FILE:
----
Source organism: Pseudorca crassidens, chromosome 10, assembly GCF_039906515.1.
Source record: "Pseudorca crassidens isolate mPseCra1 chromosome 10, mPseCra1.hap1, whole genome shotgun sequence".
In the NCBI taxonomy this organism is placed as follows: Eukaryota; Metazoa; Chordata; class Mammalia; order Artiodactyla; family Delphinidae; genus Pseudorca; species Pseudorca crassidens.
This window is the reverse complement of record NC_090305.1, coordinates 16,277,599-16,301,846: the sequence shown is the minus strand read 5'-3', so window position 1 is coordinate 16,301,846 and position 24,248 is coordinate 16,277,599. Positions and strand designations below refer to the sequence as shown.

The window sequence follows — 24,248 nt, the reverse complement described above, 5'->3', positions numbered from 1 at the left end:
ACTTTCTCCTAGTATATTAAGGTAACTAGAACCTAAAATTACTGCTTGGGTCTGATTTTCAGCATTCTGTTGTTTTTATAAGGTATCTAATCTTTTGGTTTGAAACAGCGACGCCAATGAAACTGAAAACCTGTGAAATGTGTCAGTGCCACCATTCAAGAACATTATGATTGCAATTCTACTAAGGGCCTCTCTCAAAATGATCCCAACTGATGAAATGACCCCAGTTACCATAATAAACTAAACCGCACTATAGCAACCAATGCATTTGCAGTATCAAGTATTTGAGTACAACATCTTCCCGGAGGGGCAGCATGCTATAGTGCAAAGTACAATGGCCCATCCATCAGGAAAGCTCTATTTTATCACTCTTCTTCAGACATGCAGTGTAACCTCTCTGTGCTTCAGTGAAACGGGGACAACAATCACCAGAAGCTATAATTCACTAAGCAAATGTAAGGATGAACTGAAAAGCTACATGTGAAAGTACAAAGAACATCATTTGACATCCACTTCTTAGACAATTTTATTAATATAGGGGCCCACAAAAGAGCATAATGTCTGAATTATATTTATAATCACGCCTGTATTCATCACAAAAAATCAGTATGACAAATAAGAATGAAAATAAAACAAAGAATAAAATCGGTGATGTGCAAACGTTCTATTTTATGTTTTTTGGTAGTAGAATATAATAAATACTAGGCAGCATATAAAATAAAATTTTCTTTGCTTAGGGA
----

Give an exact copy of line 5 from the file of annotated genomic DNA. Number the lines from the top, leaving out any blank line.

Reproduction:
The window sequence follows — 24,248 nt, the reverse complement described above, 5'->3', positions numbered from 1 at the left end: